Decoding the Punganur Breed: Why These Cows Deserve PM Modi's Attention

PM Modi celebrates Pongal feeding Punganur cows, emphasizing cultural preservation and indigenous breed conservation. The heartwarming gesture underscores India's commitment to its rich heritage.
Decoding the Punganur Breed: Why These Cows Deserve PM Modi's Attention

On the joyous occasion of Pongal and Makar Sankranti, Prime Minister Narendra Modi added a touch of tradition by feeding six Punganur cows at his residence on Lok Kalyan Marg. The heartwarming images of PM Modi engaging with these native cows garnered attention and sparked curiosity about the significance of the Punganur breed.

The Punganur cows, native to Andhra Pradesh and known locally as 'Punganur Kuttai,' hold a special place in India's rich cultural and agricultural heritage. Standing between 70 to 90 cm tall and weighing up to 200 kg, these diminutive creatures have small horns and long, slender tails, making them a picturesque addition to the landscape.

Ramamohan, a resident of Madanapalli in Chittoor district, sheds light on the history of the Punganur breed. "There are more than 40 breeds of Indian cattle. Four of them are of the dwarf variety. Vechur and Kasaragod dwarf cows in Kerala are like Malanad in Karnataka. These Punganur breeds are also short, only 3 or 4 feet tall. The Zamindar of Punganur in Chittoor district popularized this variety, and it got the name 'Punganur Kuttai.'"

Decoding the Punganur Breed: Why These Cows Deserve PM Modi's Attention
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Known for their gentle temperament, Punganur cows are not inclined to leaping, making them easy to care for without fear. Traditionally used for plowing, their bulls have been an integral part of agriculture. However, in contemporary times, these cows are primarily reared for milk, known for its low-fat content and high protein.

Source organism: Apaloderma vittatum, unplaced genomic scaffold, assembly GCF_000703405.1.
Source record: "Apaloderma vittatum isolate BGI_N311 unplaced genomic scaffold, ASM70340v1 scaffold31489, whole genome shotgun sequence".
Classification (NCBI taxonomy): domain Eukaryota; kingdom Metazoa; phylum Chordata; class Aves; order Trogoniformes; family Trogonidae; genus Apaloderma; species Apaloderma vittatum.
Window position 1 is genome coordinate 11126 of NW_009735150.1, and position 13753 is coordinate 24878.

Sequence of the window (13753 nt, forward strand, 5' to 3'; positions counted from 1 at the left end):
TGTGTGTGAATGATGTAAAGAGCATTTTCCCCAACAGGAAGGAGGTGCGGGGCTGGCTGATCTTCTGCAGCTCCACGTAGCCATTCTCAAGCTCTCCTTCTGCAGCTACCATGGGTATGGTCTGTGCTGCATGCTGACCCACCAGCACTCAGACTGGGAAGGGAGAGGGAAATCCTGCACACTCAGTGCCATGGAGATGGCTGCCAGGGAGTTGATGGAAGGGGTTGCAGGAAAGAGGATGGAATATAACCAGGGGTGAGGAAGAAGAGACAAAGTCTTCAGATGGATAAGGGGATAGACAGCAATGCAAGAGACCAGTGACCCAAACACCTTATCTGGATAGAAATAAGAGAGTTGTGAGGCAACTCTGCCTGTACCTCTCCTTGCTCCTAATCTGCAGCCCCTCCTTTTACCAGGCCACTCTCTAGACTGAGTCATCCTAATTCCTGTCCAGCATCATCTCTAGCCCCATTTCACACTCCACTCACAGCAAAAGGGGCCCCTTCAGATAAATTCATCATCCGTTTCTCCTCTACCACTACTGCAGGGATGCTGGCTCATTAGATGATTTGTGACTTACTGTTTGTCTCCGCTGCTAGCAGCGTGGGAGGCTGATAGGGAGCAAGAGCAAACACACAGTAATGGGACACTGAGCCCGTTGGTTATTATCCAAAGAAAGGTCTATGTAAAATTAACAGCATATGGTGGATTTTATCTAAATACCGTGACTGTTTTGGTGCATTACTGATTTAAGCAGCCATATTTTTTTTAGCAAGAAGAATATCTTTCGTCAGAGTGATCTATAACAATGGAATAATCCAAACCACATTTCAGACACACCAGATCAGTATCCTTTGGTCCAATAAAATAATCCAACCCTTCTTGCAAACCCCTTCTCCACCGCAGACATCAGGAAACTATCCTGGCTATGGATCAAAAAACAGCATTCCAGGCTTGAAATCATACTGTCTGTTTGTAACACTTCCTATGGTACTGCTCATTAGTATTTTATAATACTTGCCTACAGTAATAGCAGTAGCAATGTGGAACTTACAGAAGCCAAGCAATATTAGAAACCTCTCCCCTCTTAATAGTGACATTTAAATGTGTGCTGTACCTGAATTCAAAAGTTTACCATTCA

"Normally, green grass, corn plates, straw, and bran mixed with water are given as fodder. Since these cows are not in the habit of leaping, they can be cared for without fear. We can get 2 to 3 liters of milk per day, about 6 liters a day. Even in times of drought, they can manage with the available fodder," explains Ramamohan.

Decoding the Punganur Breed: Why These Cows Deserve PM Modi's Attention
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The Punganur breed faced a decline in numbers over the years, prompting the Andhra Pradesh government to allocate funds in 2020 for their conservation under the initiative 'Mission Punganur.' In the 20th livestock census, 13,275 Punganur cattle were reported in India in 2012. However, this number plummeted to 2,772 cows in 2013.

Farmers emphasize the economic value of Punganur cows, with their prices ranging from Rs 1 lakh to Rs 10 lakh based on age and appearance. The reverence for native cattle extends beyond economic considerations, as these breeds are regarded as a 'gold mine' due to their multifaceted contributions in milk production, plowing fields, and providing dung for agricultural use.

While Punganur cattle share the spotlight, they are part of a larger initiative by the central government to focus on the development and conservation of indigenous cattle breeds in India. The diverse range of native breeds, including Gir, Sahiwal, Bargur, Ongole, and Kangayam, plays a crucial role in preserving India's unique cultural and agricultural identity.

As PM Modi celebrated Pongal with these Punganur cows, the event became a symbolic representation of the efforts to uphold India's native cattle heritage. The images of the Prime Minister engaging with these gentle creatures not only showcase the cultural richness of the festival but also highlight the ongoing initiatives to conserve and promote indigenous cattle breeds across the country.


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